Another aspect to consider when thinking about local trust is the findings from resident and staff surveys, which routinely measure satisfaction. However, whilst someone may be satisfied, they still do not necessarily trust you. An argument can be made that if they are satisfied trust does not matter. It does if we are seeking to change those services or ask people to work in a different way. Change is always hard; trust overcomes some of the barriers.

Without a doubt, there are many important lessons for local government to learn from all these findings.

Trust is therefore a valuable resource to our authorities, Edelman who has researched trust for over two decades put forward a compelling case that trust is the ultimate currency in the relationships that all institutions build with their stakeholders. As local authorities, we need to shift our thinking and start finding ways to:

  1. Measure levels of trust from our broad range of stakeholders.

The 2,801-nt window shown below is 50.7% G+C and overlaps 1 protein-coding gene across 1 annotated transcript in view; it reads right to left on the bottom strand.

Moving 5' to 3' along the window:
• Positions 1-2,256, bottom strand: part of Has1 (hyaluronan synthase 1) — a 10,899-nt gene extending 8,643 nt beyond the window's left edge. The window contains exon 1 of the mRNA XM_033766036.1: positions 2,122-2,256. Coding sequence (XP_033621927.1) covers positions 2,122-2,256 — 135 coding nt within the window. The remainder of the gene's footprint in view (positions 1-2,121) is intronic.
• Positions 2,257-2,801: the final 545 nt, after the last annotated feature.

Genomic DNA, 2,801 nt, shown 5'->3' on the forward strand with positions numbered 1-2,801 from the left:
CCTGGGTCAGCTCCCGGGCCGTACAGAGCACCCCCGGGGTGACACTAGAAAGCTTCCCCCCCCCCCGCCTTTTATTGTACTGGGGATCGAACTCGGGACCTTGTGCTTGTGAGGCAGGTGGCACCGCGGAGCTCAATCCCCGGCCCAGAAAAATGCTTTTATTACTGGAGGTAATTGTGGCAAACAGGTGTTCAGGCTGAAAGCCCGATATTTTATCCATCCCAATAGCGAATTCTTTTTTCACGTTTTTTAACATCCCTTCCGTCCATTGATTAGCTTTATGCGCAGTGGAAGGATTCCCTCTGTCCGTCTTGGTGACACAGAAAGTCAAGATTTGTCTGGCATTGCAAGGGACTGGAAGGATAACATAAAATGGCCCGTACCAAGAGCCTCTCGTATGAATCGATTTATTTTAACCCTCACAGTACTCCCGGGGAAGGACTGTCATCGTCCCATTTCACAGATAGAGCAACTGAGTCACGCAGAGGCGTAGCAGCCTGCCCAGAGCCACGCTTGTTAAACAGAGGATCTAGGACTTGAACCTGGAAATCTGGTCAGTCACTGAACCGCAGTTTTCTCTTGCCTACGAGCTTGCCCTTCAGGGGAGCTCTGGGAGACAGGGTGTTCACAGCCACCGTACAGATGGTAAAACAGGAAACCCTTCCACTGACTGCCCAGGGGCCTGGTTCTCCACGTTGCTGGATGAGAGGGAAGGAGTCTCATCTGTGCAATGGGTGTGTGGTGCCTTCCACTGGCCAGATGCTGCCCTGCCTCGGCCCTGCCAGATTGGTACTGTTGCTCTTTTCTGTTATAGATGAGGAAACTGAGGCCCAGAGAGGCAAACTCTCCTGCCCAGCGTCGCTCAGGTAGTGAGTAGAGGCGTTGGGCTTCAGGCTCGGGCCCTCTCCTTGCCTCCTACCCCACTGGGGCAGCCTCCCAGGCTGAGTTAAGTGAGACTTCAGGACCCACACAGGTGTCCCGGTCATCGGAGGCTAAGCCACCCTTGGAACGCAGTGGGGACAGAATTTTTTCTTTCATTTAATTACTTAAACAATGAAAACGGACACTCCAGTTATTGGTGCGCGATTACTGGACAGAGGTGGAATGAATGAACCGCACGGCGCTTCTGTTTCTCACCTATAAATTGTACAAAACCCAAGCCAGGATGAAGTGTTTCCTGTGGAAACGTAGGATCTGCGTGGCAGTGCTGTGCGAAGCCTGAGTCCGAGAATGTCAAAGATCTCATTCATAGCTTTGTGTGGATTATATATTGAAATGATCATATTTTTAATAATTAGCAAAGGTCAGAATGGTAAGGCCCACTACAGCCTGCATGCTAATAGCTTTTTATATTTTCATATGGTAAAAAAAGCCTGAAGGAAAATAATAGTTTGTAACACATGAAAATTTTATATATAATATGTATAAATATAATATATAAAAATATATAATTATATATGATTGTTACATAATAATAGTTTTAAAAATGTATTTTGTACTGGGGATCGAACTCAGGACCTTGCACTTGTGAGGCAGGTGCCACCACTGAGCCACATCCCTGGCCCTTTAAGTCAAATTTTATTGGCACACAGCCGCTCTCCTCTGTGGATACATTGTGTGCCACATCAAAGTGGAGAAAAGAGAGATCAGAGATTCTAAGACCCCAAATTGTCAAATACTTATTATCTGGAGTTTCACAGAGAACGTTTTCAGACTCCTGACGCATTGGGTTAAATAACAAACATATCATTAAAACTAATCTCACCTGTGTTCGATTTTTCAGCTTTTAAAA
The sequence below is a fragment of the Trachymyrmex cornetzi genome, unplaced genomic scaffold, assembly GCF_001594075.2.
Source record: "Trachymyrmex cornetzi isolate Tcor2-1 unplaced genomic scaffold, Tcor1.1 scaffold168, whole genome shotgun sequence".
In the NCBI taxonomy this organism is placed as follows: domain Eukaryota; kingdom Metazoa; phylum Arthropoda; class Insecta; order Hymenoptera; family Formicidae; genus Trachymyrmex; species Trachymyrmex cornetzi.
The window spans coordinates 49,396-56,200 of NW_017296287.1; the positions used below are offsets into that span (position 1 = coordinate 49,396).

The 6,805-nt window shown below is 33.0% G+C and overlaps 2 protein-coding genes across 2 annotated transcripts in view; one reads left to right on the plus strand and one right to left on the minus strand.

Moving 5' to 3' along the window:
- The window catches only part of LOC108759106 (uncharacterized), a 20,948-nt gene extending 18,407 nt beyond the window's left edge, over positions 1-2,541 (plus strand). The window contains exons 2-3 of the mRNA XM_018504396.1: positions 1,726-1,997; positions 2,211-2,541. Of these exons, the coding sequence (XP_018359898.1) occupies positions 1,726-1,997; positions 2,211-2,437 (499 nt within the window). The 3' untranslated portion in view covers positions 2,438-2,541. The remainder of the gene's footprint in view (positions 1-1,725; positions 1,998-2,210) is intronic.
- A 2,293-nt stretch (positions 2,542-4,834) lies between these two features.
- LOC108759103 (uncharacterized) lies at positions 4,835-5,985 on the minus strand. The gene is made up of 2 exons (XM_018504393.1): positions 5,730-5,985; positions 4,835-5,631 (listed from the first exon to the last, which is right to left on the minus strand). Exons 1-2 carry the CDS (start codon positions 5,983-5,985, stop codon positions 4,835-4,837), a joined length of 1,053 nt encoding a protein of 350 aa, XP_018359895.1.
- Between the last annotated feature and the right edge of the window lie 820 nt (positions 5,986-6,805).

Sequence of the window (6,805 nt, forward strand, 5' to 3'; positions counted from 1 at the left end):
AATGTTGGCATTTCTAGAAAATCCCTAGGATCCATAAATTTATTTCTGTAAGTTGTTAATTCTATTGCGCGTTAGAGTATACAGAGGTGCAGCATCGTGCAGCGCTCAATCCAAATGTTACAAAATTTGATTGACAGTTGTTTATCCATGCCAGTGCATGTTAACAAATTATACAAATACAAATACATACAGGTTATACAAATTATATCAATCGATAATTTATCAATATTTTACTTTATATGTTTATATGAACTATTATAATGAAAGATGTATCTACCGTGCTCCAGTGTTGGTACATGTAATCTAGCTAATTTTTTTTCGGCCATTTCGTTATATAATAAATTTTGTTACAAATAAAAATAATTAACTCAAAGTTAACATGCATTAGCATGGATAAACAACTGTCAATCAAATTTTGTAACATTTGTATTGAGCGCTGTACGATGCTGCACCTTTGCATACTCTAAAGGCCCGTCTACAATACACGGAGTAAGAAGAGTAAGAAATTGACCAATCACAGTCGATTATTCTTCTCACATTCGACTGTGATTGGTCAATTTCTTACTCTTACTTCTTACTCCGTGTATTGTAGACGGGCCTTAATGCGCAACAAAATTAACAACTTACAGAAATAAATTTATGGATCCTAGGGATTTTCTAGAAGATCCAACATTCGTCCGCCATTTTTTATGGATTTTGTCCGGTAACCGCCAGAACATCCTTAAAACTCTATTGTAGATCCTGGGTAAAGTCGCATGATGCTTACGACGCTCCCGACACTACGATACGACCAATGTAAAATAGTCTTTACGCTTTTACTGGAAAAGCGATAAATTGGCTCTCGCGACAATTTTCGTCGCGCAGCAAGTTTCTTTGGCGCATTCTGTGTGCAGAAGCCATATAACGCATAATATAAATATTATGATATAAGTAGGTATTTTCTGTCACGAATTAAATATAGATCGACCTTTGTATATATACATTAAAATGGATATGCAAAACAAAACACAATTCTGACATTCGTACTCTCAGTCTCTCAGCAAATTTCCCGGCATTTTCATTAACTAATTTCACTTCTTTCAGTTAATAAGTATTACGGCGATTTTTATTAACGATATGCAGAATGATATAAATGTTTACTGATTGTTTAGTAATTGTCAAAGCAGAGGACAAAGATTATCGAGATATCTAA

2. Identify where it is based on organisational or personal trust.
  3. Examine which stakeholders or situations where trust is high and low.
  4. Develop plans to build and maintain those relationships.

But this will only happen if we are talking about trust at every level of the organisation and start valuing it as the critical currency it is for local government.

Cllr Lorna Fielker is Deputy Leader at Southampton City Council and Cabinet Member for Adults, Housing and Health. Cllr Fielker is funded by the South Coast Doctoral Training Partnership to undertake research on the impact of data protection regulations on the voluntary sector. 


Leave a Reply

Your email address will not be published. Required fields are marked *